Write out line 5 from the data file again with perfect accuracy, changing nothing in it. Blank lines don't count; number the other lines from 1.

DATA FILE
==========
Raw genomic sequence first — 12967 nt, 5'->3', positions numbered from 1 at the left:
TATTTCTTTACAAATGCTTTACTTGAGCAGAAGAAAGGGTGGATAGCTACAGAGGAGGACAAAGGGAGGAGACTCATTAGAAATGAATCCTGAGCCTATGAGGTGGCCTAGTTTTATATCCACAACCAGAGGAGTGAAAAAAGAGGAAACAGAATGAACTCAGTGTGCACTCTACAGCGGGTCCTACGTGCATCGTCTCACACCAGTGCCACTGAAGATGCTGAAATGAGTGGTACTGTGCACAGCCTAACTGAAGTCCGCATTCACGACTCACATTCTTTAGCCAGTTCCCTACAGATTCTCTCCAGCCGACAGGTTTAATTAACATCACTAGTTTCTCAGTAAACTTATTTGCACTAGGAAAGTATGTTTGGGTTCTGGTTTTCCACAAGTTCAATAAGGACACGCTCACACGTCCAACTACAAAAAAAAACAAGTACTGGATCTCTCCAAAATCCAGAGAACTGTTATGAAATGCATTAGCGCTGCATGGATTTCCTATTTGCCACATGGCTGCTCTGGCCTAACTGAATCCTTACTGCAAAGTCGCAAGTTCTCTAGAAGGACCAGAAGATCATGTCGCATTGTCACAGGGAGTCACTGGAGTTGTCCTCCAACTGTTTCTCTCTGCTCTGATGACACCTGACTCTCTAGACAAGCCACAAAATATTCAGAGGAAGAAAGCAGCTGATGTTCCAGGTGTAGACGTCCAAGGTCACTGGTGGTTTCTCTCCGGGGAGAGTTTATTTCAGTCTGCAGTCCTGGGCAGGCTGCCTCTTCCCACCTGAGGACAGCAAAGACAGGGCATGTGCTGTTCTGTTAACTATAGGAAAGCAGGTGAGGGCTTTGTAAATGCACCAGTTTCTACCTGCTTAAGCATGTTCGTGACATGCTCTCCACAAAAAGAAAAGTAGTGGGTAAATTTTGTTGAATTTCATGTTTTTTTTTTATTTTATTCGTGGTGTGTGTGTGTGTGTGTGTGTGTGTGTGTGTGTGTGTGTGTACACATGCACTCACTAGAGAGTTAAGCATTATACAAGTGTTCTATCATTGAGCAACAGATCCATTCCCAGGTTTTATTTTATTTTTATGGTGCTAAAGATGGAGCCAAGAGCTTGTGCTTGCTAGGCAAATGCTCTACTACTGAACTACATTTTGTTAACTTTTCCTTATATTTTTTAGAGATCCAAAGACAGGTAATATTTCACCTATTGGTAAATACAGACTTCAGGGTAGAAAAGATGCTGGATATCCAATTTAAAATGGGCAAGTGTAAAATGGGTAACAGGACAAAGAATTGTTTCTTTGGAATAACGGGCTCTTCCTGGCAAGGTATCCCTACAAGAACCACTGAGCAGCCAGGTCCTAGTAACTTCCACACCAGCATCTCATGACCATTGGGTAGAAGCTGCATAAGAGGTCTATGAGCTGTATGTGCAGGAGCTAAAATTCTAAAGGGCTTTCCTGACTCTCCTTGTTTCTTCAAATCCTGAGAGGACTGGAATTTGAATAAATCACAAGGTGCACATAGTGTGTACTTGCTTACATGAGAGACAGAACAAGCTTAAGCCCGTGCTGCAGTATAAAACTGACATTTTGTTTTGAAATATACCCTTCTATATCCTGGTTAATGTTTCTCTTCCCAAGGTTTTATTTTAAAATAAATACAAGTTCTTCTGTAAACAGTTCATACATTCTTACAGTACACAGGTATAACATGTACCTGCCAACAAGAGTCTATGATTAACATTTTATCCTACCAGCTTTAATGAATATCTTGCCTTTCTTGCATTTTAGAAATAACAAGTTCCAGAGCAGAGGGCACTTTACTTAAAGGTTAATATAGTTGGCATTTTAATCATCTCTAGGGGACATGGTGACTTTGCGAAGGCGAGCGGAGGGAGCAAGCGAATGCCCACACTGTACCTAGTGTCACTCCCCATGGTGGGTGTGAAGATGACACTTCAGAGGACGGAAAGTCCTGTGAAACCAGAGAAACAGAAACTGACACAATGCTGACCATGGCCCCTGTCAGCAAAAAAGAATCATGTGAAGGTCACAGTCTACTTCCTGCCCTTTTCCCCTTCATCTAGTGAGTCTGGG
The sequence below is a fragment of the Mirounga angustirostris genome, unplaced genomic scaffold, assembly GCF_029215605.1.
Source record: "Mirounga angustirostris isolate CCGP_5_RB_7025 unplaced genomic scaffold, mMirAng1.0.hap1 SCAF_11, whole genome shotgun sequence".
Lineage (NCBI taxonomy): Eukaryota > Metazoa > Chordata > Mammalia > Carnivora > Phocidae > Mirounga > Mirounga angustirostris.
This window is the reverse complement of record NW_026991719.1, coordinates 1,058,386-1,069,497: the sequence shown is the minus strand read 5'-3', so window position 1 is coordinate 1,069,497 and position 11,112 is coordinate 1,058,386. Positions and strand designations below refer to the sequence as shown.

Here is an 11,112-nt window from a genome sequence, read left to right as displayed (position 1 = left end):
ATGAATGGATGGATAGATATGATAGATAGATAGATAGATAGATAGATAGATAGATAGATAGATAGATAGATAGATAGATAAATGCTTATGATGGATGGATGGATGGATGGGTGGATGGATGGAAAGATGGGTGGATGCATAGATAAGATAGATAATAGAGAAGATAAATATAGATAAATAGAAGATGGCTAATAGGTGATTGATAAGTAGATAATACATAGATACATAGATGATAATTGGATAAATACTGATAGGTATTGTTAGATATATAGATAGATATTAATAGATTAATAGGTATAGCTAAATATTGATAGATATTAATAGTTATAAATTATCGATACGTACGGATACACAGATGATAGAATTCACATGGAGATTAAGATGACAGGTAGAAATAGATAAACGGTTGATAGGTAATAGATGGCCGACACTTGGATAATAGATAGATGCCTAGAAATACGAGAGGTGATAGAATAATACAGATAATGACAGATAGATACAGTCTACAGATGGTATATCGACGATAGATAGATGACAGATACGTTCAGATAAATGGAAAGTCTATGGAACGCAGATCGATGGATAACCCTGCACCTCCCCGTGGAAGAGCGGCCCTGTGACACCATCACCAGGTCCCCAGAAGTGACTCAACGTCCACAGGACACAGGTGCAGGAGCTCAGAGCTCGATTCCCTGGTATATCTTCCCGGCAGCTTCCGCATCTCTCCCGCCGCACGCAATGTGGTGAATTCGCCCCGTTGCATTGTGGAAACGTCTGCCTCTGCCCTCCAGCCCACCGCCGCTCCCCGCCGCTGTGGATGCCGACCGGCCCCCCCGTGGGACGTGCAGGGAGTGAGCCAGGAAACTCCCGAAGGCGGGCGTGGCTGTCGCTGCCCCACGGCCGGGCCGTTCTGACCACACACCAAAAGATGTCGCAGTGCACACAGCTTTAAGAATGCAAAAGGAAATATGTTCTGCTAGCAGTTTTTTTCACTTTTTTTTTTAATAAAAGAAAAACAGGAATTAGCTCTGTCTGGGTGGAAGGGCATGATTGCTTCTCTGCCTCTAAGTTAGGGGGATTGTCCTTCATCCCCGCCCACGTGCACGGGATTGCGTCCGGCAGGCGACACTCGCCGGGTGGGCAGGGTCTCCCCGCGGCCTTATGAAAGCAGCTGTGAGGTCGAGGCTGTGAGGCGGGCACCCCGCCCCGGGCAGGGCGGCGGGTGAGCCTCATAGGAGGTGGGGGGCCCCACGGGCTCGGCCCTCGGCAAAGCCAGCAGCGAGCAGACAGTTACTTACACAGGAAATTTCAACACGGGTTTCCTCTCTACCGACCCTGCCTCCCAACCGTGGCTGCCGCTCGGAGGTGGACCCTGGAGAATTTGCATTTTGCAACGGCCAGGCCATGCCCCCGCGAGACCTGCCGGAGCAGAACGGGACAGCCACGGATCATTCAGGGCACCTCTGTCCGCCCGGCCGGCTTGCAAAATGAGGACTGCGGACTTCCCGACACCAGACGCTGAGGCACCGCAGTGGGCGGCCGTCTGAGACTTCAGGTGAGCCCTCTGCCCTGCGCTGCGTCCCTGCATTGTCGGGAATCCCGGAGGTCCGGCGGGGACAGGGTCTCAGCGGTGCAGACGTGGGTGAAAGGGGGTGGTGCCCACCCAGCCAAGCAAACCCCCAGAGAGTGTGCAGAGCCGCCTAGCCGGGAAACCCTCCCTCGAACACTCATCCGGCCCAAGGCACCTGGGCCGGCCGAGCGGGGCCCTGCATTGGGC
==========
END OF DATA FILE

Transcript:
Lineage (NCBI taxonomy): Eukaryota > Metazoa > Chordata > Mammalia > Carnivora > Phocidae > Mirounga > Mirounga angustirostris.